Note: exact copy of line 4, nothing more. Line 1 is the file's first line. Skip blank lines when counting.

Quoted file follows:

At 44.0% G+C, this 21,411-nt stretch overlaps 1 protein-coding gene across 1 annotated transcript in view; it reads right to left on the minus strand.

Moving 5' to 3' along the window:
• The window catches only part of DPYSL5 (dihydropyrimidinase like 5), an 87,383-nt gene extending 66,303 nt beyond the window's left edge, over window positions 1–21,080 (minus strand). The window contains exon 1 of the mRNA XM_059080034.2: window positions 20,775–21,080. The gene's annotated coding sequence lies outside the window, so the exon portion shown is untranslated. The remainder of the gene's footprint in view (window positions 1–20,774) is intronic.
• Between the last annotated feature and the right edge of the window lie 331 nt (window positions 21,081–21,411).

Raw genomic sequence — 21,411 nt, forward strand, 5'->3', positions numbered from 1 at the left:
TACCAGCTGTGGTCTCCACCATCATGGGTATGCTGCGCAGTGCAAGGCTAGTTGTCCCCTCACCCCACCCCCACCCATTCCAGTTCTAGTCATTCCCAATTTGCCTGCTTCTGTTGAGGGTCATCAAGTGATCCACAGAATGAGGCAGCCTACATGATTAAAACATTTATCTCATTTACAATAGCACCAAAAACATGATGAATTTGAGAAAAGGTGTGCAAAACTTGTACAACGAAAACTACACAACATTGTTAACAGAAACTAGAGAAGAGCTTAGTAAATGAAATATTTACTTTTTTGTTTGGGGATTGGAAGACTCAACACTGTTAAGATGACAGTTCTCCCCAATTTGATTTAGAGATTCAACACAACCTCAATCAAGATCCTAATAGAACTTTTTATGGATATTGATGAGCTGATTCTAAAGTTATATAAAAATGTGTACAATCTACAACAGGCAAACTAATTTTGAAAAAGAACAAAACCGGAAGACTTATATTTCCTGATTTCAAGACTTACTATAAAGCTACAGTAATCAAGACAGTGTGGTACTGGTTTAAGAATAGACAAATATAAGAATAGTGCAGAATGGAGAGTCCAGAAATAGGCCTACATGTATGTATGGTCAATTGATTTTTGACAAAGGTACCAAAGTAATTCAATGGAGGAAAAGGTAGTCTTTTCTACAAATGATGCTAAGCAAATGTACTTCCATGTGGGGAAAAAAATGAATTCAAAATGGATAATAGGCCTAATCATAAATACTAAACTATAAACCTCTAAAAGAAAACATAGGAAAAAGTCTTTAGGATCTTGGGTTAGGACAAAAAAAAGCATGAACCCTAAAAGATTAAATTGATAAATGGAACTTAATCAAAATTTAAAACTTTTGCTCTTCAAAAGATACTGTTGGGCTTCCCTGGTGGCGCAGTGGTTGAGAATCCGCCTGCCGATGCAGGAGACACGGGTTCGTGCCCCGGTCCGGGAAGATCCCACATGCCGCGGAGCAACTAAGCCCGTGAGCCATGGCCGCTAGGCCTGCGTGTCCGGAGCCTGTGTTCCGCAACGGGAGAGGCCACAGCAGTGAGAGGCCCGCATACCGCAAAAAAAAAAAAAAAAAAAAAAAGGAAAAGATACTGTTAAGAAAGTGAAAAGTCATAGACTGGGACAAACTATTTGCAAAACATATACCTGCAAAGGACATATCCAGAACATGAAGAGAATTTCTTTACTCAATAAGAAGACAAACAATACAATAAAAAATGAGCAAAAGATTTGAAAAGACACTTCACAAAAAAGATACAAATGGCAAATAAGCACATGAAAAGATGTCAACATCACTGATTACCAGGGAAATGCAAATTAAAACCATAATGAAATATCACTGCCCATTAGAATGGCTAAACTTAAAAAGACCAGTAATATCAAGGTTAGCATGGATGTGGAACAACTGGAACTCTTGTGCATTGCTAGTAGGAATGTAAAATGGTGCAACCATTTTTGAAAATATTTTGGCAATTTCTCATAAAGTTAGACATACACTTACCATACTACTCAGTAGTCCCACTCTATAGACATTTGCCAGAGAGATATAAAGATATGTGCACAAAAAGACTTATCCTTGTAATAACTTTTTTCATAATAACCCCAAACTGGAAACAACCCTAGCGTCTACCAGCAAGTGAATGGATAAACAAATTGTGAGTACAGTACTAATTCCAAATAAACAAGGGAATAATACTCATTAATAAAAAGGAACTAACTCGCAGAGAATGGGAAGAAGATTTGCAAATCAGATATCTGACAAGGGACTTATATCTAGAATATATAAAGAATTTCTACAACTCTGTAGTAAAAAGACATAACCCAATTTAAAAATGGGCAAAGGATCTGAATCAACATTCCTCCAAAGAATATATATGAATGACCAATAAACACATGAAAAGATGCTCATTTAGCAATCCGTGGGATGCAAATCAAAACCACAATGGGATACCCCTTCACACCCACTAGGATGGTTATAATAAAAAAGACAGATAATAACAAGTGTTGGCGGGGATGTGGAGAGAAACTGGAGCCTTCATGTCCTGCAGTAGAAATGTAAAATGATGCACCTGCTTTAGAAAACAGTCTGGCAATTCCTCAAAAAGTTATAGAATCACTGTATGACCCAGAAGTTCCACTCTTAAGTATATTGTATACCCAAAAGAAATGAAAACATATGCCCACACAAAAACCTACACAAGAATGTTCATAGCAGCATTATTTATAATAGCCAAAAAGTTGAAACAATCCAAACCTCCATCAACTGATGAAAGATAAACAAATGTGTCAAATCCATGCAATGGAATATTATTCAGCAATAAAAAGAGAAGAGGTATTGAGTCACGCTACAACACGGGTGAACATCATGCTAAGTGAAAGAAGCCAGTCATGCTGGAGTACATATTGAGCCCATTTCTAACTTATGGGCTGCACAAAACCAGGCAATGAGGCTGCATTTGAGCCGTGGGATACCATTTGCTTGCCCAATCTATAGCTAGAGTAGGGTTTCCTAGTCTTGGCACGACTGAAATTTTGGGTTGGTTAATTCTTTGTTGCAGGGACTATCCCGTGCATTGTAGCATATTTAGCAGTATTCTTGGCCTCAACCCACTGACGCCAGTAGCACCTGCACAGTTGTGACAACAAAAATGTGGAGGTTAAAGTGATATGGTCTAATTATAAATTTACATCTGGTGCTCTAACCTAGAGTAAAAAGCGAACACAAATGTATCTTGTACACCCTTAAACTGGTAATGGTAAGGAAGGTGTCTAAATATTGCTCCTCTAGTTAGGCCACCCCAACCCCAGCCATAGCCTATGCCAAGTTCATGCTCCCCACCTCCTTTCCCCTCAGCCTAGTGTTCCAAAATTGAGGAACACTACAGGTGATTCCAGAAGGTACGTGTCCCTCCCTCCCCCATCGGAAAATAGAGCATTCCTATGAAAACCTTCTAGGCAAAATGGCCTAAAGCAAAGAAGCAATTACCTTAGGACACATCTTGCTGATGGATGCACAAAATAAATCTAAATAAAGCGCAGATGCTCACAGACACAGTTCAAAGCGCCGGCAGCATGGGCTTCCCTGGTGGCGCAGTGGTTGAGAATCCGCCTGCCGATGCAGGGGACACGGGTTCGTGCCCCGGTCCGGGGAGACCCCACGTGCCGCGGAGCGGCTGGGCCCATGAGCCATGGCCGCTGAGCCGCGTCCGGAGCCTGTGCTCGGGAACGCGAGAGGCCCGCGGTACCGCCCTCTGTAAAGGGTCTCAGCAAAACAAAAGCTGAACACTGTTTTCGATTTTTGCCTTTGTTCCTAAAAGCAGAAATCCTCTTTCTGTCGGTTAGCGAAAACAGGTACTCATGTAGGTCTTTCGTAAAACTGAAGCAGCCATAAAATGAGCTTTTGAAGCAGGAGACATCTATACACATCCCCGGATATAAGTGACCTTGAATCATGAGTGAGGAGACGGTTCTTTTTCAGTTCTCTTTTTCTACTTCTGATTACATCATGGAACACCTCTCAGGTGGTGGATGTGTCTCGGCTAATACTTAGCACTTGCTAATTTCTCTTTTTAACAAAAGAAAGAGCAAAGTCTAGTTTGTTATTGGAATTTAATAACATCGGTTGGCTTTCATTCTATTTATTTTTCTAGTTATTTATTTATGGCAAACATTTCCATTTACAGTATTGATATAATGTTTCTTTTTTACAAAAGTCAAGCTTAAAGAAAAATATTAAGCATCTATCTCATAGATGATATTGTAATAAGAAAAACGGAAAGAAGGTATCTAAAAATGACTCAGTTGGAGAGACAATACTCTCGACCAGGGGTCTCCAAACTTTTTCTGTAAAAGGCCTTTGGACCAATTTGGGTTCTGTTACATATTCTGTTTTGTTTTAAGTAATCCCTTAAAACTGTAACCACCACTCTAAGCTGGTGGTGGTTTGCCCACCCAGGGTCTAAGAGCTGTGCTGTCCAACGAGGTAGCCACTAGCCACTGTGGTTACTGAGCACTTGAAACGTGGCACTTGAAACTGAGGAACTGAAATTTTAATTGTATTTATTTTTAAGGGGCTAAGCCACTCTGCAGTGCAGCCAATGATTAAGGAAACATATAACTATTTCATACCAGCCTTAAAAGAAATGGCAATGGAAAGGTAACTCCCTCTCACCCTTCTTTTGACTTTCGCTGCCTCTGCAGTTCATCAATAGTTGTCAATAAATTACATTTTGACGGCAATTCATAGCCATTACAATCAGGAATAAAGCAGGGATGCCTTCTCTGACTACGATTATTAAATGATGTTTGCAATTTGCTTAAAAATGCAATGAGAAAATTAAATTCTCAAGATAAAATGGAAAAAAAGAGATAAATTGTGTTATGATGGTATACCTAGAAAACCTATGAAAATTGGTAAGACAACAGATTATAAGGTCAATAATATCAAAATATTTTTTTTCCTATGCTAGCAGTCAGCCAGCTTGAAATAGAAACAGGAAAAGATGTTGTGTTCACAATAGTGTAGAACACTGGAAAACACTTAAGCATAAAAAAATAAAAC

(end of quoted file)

• Between the last annotated feature and the right edge of the window lie 331 nt (window positions 21,081–21,411).